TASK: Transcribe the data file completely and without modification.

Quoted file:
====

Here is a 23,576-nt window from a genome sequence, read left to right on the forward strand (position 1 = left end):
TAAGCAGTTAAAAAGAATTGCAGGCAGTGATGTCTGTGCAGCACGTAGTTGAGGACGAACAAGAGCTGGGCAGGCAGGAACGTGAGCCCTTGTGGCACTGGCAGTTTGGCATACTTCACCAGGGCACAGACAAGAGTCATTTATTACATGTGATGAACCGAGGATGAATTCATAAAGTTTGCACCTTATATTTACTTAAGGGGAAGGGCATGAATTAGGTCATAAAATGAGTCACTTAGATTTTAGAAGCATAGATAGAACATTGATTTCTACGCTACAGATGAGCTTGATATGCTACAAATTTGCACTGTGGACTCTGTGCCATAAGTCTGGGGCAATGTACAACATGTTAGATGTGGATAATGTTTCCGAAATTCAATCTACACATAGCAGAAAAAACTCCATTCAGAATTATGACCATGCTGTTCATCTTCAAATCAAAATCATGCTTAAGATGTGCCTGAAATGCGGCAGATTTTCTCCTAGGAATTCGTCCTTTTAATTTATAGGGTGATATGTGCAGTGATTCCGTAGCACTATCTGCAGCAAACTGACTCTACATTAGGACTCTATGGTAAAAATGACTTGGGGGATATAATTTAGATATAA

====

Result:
Here is a 23,576-nt window from a genome sequence, read left to right on the forward strand (position 1 = left end):
TAAGCAGTTAAAAAGAATTGCAGGCAGTGATGTCTGTGCAGCACGTAGTTGAGGACGAACAAGAGCTGGGCAGGCAGGAACGTGAGCCCTTGTGGCACTGGCAGTTTGGCATACTTCACCAGGGCACAGACAAGAGTCATTTATTACATGTGATGAACCGAGGATGAATTCATAAAGTTTGCACCTTATATTTACTTAAGGGGAAGGGCATGAATTAGGTCATAAAATGAGTCACTTAGATTTTAGAAGCATAGATAGAACATTGATTTCTACGCTACAGATGAGCTTGATATGCTACAAATTTGCACTGTGGACTCTGTGCCATAAGTCTGGGGCAATGTACAACATGTTAGATGTGGATAATGTTTCCGAAATTCAATCTACACATAGCAGAAAAAACTCCATTCAGAATTATGACCATGCTGTTCATCTTCAAATCAAAATCATGCTTAAGATGTGCCTGAAATGCGGCAGATTTTCTCCTAGGAATTCGTCCTTTTAATTTATAGGGTGATATGTGCAGTGATTCCGTAGCACTATCTGCAGCAAACTGACTCTACATTAGGACTCTATGGTAAAAATGACTTGGGGGATATAATTTAGATATAA